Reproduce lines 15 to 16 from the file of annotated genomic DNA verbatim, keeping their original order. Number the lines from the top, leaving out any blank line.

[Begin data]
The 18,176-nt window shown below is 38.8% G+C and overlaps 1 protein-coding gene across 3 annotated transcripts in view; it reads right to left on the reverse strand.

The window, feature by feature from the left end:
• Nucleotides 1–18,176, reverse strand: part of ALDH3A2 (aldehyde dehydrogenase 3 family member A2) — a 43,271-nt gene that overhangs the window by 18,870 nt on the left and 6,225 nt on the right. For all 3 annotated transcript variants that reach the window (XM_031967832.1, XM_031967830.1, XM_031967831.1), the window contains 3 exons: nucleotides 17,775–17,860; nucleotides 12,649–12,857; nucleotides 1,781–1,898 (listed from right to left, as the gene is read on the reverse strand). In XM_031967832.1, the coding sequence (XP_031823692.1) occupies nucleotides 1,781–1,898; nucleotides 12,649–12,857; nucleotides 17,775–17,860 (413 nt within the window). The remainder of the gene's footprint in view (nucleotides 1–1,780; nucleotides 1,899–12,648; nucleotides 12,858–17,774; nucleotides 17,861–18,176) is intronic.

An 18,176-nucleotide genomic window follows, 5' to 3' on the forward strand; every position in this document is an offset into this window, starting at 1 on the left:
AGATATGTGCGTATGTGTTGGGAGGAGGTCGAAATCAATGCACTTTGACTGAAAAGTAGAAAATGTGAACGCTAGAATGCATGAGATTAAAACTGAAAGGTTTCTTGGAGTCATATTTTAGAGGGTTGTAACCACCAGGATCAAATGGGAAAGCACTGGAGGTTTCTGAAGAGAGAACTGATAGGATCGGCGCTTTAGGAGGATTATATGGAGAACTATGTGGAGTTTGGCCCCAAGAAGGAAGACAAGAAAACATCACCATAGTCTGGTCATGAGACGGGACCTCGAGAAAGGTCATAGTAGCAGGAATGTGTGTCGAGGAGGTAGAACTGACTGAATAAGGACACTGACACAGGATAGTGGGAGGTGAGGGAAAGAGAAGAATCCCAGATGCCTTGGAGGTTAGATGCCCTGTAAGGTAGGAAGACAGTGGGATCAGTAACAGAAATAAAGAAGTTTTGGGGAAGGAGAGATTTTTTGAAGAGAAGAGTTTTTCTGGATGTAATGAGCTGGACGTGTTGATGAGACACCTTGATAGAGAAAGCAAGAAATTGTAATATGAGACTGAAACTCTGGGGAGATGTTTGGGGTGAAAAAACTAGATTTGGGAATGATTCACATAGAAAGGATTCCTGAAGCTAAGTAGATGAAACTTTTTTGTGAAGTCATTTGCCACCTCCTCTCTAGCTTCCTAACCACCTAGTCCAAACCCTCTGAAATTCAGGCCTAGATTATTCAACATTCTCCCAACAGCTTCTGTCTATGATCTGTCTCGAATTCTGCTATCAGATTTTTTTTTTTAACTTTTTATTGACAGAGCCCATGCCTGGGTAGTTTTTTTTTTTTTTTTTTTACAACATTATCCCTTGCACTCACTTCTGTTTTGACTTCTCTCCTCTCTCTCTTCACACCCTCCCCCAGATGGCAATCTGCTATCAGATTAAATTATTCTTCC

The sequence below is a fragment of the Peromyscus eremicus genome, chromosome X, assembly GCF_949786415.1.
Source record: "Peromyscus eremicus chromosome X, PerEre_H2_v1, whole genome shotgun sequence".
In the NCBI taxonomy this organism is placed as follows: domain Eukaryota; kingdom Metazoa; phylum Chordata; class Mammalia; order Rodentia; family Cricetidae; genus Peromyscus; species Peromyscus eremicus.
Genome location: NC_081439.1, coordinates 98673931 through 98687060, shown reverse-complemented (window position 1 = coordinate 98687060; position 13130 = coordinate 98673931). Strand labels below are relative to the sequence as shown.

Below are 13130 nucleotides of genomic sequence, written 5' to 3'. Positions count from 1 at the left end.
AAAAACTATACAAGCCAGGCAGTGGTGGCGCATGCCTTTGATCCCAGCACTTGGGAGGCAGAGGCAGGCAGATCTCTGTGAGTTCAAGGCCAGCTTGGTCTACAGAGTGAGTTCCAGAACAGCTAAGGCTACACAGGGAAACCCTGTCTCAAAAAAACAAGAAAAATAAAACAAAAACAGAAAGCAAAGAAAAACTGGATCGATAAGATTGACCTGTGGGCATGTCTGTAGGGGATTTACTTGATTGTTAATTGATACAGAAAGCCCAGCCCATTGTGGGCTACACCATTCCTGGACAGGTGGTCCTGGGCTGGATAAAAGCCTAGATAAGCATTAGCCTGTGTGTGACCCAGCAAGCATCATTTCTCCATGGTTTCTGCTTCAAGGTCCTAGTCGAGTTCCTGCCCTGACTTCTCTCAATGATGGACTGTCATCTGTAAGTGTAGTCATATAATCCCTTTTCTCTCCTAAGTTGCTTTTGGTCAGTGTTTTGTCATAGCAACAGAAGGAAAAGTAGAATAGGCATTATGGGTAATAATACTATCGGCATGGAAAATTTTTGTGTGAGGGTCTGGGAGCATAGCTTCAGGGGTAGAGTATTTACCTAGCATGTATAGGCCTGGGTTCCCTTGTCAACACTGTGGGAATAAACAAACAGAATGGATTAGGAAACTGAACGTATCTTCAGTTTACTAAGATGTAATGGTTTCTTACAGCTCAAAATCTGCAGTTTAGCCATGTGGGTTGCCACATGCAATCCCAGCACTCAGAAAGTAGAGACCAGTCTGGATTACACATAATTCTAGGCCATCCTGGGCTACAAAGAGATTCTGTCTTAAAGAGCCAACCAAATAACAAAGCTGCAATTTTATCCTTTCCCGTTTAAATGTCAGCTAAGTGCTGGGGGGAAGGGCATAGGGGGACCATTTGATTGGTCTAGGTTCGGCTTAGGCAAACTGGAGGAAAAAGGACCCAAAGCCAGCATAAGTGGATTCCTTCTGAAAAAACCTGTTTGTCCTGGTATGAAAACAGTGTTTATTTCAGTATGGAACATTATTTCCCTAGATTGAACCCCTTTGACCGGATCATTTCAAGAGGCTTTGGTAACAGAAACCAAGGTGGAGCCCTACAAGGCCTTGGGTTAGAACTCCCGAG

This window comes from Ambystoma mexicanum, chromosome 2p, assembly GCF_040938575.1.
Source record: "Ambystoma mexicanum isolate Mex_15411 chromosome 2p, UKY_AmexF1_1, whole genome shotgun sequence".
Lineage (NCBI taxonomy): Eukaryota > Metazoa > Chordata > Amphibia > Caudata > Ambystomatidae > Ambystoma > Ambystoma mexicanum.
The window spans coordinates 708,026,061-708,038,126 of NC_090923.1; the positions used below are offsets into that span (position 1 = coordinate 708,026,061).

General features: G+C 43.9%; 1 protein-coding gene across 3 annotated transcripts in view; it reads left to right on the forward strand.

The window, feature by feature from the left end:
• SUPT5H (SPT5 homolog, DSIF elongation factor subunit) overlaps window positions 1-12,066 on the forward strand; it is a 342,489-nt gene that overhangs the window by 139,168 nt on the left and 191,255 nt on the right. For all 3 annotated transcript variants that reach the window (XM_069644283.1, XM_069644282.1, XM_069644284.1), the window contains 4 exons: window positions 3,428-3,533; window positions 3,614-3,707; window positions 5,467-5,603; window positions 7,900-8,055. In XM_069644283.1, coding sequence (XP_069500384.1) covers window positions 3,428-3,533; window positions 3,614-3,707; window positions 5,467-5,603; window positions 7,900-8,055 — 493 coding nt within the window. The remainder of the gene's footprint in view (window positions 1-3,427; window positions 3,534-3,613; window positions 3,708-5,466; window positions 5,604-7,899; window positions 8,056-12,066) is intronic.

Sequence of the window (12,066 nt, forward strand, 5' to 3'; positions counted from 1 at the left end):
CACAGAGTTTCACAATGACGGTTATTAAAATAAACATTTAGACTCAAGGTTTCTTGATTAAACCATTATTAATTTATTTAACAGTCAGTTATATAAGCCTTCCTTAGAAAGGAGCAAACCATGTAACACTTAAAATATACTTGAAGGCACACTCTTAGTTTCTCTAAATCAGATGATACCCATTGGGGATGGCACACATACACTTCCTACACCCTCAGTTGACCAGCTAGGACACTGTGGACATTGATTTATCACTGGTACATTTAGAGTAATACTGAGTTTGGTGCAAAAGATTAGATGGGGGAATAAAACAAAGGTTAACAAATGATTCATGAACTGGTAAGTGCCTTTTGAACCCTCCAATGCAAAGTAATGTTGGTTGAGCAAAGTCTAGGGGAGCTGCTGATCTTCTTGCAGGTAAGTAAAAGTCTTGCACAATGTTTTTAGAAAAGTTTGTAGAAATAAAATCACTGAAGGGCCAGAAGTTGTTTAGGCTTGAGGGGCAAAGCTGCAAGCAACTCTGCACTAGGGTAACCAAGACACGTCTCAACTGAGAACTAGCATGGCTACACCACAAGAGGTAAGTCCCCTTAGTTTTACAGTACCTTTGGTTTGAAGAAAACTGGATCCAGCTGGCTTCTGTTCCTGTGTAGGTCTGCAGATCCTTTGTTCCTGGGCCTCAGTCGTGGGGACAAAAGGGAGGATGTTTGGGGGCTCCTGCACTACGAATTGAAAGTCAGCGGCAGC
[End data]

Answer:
The window spans coordinates 708,026,061-708,038,126 of NC_090923.1; the positions used below are offsets into that span (position 1 = coordinate 708,026,061).

General features: G+C 43.9%; 1 protein-coding gene across 3 annotated transcripts in view; it reads left to right on the forward strand.